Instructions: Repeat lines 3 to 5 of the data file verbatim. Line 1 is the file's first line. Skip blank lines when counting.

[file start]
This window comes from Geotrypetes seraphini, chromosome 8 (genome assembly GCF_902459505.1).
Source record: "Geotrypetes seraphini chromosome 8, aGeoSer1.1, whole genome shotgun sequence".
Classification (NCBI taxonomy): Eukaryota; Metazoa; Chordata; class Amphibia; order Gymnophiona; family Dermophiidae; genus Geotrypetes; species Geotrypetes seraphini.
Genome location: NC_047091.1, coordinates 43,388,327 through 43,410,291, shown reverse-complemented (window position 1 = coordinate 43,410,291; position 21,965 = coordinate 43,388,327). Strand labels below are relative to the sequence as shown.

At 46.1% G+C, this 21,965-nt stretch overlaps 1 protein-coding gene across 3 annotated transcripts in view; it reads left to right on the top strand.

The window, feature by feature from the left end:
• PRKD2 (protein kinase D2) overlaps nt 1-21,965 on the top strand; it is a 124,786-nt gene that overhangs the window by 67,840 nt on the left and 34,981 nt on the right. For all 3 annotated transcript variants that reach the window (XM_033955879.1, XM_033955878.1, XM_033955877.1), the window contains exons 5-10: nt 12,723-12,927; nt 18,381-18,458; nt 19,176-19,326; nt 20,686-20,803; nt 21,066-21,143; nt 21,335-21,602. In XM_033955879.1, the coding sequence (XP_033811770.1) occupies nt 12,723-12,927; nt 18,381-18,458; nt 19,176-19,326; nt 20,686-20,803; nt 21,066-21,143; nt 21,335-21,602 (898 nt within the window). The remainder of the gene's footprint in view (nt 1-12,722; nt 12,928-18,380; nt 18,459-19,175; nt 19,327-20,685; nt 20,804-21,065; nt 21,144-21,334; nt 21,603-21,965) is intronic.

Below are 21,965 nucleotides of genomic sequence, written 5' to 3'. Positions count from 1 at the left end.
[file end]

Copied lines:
Classification (NCBI taxonomy): Eukaryota; Metazoa; Chordata; class Amphibia; order Gymnophiona; family Dermophiidae; genus Geotrypetes; species Geotrypetes seraphini.
Genome location: NC_047091.1, coordinates 43,388,327 through 43,410,291, shown reverse-complemented (window position 1 = coordinate 43,410,291; position 21,965 = coordinate 43,388,327). Strand labels below are relative to the sequence as shown.

At 46.1% G+C, this 21,965-nt stretch overlaps 1 protein-coding gene across 3 annotated transcripts in view; it reads left to right on the top strand.